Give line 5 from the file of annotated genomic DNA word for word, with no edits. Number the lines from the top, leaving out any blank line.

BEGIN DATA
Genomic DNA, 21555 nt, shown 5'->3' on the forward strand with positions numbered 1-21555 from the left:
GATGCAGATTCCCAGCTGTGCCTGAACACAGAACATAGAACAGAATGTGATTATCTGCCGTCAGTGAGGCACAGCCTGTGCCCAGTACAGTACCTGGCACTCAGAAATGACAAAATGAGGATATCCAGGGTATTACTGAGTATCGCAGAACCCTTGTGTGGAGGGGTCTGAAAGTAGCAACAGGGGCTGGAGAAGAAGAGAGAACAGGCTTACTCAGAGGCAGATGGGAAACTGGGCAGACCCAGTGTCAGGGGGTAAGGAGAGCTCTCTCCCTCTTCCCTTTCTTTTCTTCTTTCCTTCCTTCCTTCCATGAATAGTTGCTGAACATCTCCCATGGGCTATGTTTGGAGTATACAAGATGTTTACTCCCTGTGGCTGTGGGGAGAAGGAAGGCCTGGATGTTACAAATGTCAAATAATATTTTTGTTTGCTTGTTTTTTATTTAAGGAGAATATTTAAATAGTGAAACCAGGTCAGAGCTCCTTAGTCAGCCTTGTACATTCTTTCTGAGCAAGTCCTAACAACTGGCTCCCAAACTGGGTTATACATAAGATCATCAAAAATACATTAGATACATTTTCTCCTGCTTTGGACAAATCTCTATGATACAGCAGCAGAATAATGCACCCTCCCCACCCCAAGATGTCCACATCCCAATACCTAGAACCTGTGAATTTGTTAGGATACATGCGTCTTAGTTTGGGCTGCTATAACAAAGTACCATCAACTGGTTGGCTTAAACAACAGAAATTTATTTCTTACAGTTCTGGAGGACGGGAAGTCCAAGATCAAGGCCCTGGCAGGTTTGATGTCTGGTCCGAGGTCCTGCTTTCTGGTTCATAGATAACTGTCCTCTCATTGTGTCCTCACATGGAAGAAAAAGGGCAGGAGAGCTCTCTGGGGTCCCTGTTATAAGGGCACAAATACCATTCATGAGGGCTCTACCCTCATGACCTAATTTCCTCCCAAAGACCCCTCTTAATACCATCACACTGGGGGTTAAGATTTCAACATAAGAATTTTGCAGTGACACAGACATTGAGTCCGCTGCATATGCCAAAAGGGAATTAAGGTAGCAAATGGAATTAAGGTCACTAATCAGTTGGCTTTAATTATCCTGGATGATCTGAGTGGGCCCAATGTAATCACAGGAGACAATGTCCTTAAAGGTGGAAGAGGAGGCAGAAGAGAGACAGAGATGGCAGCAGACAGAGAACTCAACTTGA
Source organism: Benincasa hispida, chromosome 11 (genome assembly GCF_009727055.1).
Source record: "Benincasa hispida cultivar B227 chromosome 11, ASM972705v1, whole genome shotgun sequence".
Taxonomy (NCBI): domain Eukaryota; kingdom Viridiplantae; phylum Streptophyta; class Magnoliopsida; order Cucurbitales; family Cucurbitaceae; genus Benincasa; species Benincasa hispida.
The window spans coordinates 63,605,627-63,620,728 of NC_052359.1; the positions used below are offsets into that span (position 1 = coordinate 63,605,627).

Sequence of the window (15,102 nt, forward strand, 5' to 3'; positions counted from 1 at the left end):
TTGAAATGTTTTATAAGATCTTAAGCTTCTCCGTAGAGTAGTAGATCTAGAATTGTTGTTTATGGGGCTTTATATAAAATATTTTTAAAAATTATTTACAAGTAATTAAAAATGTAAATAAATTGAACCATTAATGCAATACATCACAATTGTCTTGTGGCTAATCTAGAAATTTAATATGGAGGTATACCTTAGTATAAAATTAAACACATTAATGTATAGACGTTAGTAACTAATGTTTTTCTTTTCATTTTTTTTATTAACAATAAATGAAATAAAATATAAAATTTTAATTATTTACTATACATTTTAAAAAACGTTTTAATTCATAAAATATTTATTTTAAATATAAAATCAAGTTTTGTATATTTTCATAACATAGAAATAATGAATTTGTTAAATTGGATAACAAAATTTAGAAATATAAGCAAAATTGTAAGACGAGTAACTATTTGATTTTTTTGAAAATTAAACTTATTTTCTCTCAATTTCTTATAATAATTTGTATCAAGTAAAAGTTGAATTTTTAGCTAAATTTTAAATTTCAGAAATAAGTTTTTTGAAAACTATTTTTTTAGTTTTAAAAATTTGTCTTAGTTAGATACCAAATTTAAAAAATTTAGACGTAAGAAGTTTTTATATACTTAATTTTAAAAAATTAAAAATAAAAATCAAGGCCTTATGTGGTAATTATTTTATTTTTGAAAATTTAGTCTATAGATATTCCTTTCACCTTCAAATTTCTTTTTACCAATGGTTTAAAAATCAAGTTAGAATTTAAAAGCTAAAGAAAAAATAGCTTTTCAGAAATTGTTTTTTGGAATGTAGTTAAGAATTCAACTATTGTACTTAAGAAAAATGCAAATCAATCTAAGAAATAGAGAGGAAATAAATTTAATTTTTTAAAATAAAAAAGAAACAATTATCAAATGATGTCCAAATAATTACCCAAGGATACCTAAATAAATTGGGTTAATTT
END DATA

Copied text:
Taxonomy (NCBI): domain Eukaryota; kingdom Viridiplantae; phylum Streptophyta; class Magnoliopsida; order Cucurbitales; family Cucurbitaceae; genus Benincasa; species Benincasa hispida.